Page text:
Bitcoin holds $50K as analyst says weekly timeframes confirm bull market remains intact
There’s no reason to discount the Bitcoin bull run yet, longer-term price data shows, but faith in an end-of-year rebound is thin.
Bitcoin (BTC) retained $50,000 as support overnight into Dec. 8 amid confidence that the 2021 bull market was not yet over.
Silver lining for BTC weekly
Data from Cointelegraph Markets Pro and TradingView showed BTC/USD testing but failing to crack through $50,000 after reaching local highs of $51,990 on Bitstamp Tuesday.
The pair had accelerated at the start of trading on Wall Street, adding to existing gains from Sunday to give BTC some short-term relief.
Now, however, it was time to consult longer timeframes to get a clearer picture of Bitcoin market health, according to trader and analyst Rekt Capital.
In his latest YouTube video, Rekt Capital eyed the weekly chart to reveal what appeared to be a previously long-term resistance level flipping to support.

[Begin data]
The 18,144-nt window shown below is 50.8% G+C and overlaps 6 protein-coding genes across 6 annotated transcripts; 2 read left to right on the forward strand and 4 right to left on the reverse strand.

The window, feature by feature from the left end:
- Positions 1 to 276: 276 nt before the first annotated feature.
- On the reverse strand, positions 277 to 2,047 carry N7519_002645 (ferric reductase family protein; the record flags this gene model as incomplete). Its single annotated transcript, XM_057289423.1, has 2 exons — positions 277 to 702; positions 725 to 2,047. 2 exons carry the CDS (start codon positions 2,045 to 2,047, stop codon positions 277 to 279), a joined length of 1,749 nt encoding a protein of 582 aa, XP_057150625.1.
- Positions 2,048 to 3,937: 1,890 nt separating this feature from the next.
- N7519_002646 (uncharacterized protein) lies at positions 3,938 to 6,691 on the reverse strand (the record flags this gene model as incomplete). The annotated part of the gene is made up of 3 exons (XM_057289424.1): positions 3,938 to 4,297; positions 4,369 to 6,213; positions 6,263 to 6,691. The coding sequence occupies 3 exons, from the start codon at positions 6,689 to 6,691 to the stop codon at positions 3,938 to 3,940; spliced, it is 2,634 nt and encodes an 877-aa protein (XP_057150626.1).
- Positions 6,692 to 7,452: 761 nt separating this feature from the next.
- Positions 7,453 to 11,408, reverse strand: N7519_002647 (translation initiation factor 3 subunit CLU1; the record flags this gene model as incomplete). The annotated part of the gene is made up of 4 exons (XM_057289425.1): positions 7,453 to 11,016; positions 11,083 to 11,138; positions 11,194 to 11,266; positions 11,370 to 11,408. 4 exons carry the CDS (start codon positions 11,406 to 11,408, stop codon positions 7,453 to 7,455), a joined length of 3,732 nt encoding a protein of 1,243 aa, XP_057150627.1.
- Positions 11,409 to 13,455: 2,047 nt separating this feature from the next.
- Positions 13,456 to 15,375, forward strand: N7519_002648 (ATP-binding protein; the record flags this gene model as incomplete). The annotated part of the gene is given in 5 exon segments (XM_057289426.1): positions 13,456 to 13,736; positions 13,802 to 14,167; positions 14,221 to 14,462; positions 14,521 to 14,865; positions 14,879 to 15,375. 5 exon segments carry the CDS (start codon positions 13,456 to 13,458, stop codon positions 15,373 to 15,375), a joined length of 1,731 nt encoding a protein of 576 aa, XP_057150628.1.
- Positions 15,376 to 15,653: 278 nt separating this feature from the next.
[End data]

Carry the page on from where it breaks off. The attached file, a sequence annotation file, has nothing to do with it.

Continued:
“This might very well be a successful retest attempt,” he said, highlighting the top diagonal of a downward wedging structure in place for much of 2021.
Significant buyer interest in an area around $43,000 added to the bullish prospects.
Continuing, Fibonacci levels should figure in Bitcoin’s next move, the video argued, with Bitcoin now caught between two key lines representing current support and the $60,000 region.
Few believers in end-of-year moonshot
Elsewhere, the prognosis was tame, with calls for a lackluster end to 2021 now taking prevalence.
Related: Bitcoin could ‘drive people nuts’ for months with $53K BTC price ceiling — analyst
“Earlier today everyone thought we were going to moon, if we sweep the lows everyone will probably think we’re going to dump again,” fellow analyst William Clemente tweeted, reinforcing a previous statement.
“Still just think we’re going to consolidate and carve out a regime of mixed-negative funding before eventually going higher.”
Multiple correlations meanwhile hinge on the last few weeks of the year, among them Bitcoin versus 1970s gold and, of course, its own 2017 performance.